Bacteria Play Vital Role in Human Health
The crook of your elbow is not just a plain patch of skin. It is a piece of coveted real estate, a special ecosystem, a bountiful home to no fewer than six tribes of bacteria. Even after you have washed the skin clean, there are still 1 million bacteria in every square centimeter.
But these are not bad bacteria. They are what biologists call commensals, creatures that eat at the same table with people to everyone’s mutual benefit. Though they were not invited to enjoy board and lodging in the skin of your inner elbow, they are giving something of value in return. They are helping to moisturize the skin by processing the raw fats it produces, said Dr. Julia Segre of the National Human Genome Research Institute.
Segre and colleagues report their discovery of the six tribes in a paper published online Friday in Genome Research. The research is part of the human microbiome project, "microbiome" meaning the entourage of all microbes that live in people. The project is an ambitious government-financed endeavor to catalog the typical bacterial colonies that inhabit each niche in the human ecosystem.
The project is in its early stages but has already established that the bacteria in the human microbiome collectively possess at least 100 times as many genes as the mere 20,000 or so in the human genome.
Because humans depend on their microbiome for various essential services, including digestion, a person should really be considered a superorganism, microbiologists assert, consisting of his or her own cells and those of all the commensal bacteria. The bacterial cells also outnumber human cells by 10-1, meaning that if cells could vote, people would be a minority in their own body.
Segre reckons there are at least 20 different niches for bacteria, and maybe many more, on the human skin, each with a characteristic set of favored commensals. The types of bacteria she found in the inner elbow are quite different from those that another researcher identified a few inches away, on the inner forearm. But each of the five people Segre sampled harbored much the same set of bacteria, suggesting that this set is specialized for the precise conditions of nutrients and moisture that prevail in the human elbow.
Microbiologists believe that humans and their commensal bacteria are continually adapting to one another genetically. The precision of this mutual accommodation is indicated by the presence of particular species of bacteria in different niches on the human body.
Other researchers have found that most gut bacteria belong to just two of the 70 known tribes of bacteria. The gut bacteria perform vital services such as breaking down complex sugars in the diet and converting hydrogen, a byproduct of bacterial fermentation, to methane.
The nature of the gut tribes is heavily influenced by diet, according to a research team led by Dr. Ruth E. Ley and Dr. Jeffrey I. Gordon of the Washington University School of Medicine in St. Louis. With the help of colleagues at the San Diego and St. Louis zoos, Ley and Gordon scanned the gut microbes in the feces of people and 59 other species of mammals, including meat eaters, plant eaters and omnivores. Each of the three groups has a distinctive set of bacteria, they reported in Friday’s issue of Science, with the gut flora of people grouping with the other omnivores.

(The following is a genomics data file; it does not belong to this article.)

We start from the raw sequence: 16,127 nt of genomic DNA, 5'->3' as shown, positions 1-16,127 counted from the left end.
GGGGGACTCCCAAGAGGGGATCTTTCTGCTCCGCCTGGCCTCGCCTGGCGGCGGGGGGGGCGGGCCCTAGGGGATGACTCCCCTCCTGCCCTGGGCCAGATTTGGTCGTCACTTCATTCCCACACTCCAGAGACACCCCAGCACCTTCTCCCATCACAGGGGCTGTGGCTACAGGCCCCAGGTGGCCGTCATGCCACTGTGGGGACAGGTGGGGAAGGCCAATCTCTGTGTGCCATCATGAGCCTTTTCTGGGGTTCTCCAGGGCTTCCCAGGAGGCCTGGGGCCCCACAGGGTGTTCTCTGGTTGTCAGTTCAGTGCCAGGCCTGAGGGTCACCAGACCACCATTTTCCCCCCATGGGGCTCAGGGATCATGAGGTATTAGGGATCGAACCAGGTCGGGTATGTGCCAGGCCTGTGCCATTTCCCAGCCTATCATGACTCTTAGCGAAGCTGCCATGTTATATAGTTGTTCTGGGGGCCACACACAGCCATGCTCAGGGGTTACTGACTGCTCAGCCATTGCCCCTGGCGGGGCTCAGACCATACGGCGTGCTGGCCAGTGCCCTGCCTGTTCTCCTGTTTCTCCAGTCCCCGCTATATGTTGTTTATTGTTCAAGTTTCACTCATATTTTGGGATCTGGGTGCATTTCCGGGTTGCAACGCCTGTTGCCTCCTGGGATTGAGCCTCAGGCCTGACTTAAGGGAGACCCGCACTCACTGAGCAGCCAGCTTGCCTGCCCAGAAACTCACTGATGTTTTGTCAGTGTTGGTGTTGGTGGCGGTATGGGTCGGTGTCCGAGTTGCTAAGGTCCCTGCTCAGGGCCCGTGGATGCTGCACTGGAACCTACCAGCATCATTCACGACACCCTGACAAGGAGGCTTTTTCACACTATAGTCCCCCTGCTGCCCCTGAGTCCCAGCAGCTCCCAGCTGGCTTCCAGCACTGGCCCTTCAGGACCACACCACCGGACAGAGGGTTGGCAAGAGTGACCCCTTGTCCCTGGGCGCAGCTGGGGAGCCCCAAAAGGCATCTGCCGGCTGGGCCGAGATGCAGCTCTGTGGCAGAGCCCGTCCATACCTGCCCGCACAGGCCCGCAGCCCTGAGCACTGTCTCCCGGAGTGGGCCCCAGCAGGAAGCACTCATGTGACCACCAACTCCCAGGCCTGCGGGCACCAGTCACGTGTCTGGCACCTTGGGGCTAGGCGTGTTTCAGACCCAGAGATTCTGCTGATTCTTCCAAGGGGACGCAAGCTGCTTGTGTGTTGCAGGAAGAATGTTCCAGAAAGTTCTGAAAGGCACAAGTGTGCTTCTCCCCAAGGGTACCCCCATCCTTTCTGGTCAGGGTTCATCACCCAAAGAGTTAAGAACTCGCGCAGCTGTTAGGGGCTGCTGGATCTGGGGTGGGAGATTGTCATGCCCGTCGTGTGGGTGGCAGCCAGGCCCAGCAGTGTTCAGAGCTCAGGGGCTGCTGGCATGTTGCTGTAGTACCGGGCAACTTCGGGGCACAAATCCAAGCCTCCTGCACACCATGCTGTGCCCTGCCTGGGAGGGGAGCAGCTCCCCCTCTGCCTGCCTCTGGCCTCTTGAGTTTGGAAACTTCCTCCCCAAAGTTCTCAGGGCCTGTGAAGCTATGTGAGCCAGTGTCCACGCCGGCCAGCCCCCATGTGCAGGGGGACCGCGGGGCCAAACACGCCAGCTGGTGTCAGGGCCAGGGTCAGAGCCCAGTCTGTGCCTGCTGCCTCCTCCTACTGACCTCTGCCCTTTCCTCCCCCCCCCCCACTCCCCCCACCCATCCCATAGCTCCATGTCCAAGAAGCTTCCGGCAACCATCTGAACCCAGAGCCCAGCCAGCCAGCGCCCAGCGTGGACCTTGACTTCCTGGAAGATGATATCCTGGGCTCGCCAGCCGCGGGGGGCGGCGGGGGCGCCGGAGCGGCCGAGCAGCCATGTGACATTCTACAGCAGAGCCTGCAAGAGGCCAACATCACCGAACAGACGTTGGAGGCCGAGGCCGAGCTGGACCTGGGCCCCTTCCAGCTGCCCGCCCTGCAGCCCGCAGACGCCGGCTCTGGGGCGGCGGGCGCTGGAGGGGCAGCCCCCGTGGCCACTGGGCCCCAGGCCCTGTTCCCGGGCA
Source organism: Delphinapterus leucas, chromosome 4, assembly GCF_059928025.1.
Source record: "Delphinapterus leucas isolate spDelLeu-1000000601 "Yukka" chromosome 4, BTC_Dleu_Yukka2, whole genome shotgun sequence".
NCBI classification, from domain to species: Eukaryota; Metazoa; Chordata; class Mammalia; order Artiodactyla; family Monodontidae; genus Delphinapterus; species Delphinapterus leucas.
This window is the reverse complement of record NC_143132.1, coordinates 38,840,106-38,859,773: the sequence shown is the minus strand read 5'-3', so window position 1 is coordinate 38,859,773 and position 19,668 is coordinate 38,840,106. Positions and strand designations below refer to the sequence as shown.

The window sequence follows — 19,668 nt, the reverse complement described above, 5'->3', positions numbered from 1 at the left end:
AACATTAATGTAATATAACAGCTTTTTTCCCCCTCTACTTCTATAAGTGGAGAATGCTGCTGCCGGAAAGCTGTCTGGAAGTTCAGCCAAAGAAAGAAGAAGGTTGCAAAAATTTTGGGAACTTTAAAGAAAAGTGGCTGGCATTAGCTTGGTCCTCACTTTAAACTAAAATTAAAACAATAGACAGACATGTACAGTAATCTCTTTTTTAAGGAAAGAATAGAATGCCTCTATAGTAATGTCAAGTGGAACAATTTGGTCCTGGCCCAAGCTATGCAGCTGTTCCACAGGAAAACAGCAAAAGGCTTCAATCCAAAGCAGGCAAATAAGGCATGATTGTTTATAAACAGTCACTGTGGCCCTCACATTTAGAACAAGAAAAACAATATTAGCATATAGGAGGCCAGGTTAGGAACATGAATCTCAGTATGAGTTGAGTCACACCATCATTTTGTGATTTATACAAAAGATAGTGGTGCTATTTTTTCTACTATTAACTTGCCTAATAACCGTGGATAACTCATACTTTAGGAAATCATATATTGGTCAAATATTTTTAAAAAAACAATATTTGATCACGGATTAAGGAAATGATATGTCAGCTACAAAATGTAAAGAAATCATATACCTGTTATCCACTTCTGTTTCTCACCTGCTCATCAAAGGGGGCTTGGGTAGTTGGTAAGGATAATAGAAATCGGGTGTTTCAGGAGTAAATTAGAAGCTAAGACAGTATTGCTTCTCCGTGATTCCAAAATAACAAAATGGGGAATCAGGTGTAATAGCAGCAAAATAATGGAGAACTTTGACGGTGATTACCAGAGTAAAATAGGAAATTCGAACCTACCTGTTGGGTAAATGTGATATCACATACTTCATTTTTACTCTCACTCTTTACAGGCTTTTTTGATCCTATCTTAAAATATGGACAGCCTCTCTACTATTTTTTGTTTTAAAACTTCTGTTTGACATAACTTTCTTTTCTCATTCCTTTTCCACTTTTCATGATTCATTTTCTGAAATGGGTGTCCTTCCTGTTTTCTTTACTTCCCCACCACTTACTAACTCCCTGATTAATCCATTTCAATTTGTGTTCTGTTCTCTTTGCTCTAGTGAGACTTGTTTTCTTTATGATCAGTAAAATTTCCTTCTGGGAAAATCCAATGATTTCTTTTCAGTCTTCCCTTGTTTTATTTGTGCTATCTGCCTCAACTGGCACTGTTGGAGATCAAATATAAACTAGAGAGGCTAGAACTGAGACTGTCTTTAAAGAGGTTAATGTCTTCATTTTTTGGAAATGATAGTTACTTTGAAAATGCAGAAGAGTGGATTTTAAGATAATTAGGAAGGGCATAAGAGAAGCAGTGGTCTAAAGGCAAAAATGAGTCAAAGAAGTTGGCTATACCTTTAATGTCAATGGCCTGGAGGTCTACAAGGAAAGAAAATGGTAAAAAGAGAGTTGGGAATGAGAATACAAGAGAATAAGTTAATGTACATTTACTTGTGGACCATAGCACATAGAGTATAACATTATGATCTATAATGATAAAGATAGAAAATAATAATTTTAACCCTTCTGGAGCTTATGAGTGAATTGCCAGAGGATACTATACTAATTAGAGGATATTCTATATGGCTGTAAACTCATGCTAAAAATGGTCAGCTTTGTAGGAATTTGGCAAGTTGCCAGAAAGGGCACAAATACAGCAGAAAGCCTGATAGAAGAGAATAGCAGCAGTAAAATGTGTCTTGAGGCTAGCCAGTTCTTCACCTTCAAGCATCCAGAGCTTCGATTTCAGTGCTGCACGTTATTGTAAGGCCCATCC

Despite the vast changes that people have made to their diet through cooking and agriculture, their gut bacteria "don’t dramatically depart in composition from those of other omnivorous primates," Gordon said.
This new view of people as superorganisms has emerged from the cheap methods of decoding DNA that are now available. Previously, it was hard to study bacteria without growing them up into large colonies. But most bacteria are difficult to culture, so microbiologists could see only a small fraction of those present. Analyzing the total DNA in a microbial community sidesteps this problem and samples the genes of all bacterial species present.
The goals of the human microbiome project include analyzing the normal makeup of bacterial species in each niche on the human body.
"The focus in microbiology has been on pathogenic bacteria, but we are trying to identify the commensal bacteria so that we can begin to understand what proteins they make and how they contribute to our health," Segre said.
The lifetime of an individual bacterium in the human superorganism might be short, since millions are shed each day from the skin or gut. But the colonies might survive for a long time, cloning themselves briskly to replace members that are sacrificed. Just where these colonies come from and how long they last is not yet known.
Dr. David A. Relman of Stanford University has tracked the gut flora of infants and found that their first colonists come from their mother. But after a few weeks, the babies acquired distinctive individual sets of bacteria, all except a pair of twins who had the same set. Relman said he was now trying to ascertain whether the first colonists remain with an individual for many years.
Taking a broad-spectrum antibiotic presumably wreaks devastation on one’s companion microbiome. If the microbiome is essential to survival, it is perhaps surprising that the drugs do not make more people ill. Relman said that perhaps there were subtle long-term consequences that had not yet been identified. Much the same set of bacteria recolonize the gut after a course of antibiotics, he said, suggesting that the makeup of the colony is important and that the body has ways of reconstituting it as before.
Bacterial cells outnumber human cells by 10-1, meaning that if cells could vote, people would be a minority in their own body.